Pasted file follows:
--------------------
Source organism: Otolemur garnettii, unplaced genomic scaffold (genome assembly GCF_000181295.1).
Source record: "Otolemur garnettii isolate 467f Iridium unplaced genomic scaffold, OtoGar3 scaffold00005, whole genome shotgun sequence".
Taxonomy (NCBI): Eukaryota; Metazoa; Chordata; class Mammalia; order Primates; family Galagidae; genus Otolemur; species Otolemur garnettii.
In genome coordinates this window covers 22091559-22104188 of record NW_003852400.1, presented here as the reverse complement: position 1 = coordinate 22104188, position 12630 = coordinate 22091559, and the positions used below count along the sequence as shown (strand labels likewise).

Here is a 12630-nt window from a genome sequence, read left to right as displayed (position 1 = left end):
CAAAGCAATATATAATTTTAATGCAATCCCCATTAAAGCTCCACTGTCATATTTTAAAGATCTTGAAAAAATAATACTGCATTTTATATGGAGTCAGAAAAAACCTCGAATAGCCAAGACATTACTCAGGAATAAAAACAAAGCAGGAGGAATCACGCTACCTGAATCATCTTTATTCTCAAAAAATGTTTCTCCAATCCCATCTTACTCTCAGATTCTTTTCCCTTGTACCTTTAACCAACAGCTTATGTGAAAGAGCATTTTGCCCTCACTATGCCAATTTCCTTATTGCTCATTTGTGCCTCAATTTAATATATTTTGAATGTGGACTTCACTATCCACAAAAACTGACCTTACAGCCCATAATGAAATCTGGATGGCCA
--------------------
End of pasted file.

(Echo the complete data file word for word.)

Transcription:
Source organism: Otolemur garnettii, unplaced genomic scaffold (genome assembly GCF_000181295.1).
Source record: "Otolemur garnettii isolate 467f Iridium unplaced genomic scaffold, OtoGar3 scaffold00005, whole genome shotgun sequence".
Taxonomy (NCBI): Eukaryota; Metazoa; Chordata; class Mammalia; order Primates; family Galagidae; genus Otolemur; species Otolemur garnettii.
In genome coordinates this window covers 22091559-22104188 of record NW_003852400.1, presented here as the reverse complement: position 1 = coordinate 22104188, position 12630 = coordinate 22091559, and the positions used below count along the sequence as shown (strand labels likewise).

Here is a 12630-nt window from a genome sequence, read left to right as displayed (position 1 = left end):
CAAAGCAATATATAATTTTAATGCAATCCCCATTAAAGCTCCACTGTCATATTTTAAAGATCTTGAAAAAATAATACTGCATTTTATATGGAGTCAGAAAAAACCTCGAATAGCCAAGACATTACTCAGGAATAAAAACAAAGCAGGAGGAATCACGCTACCTGAATCATCTTTATTCTCAAAAAATGTTTCTCCAATCCCATCTTACTCTCAGATTCTTTTCCCTTGTACCTTTAACCAACAGCTTATGTGAAAGAGCATTTTGCCCTCACTATGCCAATTTCCTTATTGCTCATTTGTGCCTCAATTTAATATATTTTGAATGTGGACTTCACTATCCACAAAAACTGACCTTACAGCCCATAATGAAATCTGGATGGCCA